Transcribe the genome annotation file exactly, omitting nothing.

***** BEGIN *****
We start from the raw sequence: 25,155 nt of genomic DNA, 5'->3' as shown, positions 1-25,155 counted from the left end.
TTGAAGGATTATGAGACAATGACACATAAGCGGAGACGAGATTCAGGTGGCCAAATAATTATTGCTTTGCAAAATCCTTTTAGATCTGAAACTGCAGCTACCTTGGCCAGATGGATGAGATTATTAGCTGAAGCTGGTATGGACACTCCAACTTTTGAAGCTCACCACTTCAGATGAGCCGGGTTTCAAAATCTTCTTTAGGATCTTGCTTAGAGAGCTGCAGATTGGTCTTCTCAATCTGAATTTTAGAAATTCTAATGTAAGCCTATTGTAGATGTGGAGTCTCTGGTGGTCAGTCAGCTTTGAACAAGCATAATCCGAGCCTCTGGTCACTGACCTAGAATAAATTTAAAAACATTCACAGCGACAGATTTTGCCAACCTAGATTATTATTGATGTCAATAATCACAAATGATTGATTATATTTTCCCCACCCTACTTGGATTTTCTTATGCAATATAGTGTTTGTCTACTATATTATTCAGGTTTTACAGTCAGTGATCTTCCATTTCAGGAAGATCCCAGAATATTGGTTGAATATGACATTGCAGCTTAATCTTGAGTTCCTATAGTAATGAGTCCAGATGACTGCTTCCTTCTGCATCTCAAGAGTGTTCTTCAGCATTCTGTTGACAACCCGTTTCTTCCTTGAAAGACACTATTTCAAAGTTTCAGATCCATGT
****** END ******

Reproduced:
We start from the raw sequence: 25,155 nt of genomic DNA, 5'->3' as shown, positions 1-25,155 counted from the left end.
TTGAAGGATTATGAGACAATGACACATAAGCGGAGACGAGATTCAGGTGGCCAAATAATTATTGCTTTGCAAAATCCTTTTAGATCTGAAACTGCAGCTACCTTGGCCAGATGGATGAGATTATTAGCTGAAGCTGGTATGGACACTCCAACTTTTGAAGCTCACCACTTCAGATGAGCCGGGTTTCAAAATCTTCTTTAGGATCTTGCTTAGAGAGCTGCAGATTGGTCTTCTCAATCTGAATTTTAGAAATTCTAATGTAAGCCTATTGTAGATGTGGAGTCTCTGGTGGTCAGTCAGCTTTGAACAAGCATAATCCGAGCCTCTGGTCACTGACCTAGAATAAATTTAAAAACATTCACAGCGACAGATTTTGCCAACCTAGATTATTATTGATGTCAATAATCACAAATGATTGATTATATTTTCCCCACCCTACTTGGATTTTCTTATGCAATATAGTGTTTGTCTACTATATTATTCAGGTTTTACAGTCAGTGATCTTCCATTTCAGGAAGATCCCAGAATATTGGTTGAATATGACATTGCAGCTTAATCTTGAGTTCCTATAGTAATGAGTCCAGATGACTGCTTCCTTCTGCATCTCAAGAGTGTTCTTCAGCATTCTGTTGACAACCCGTTTCTTCCTTGAAAGACACTATTTCAAAGTTTCAGATCCATGT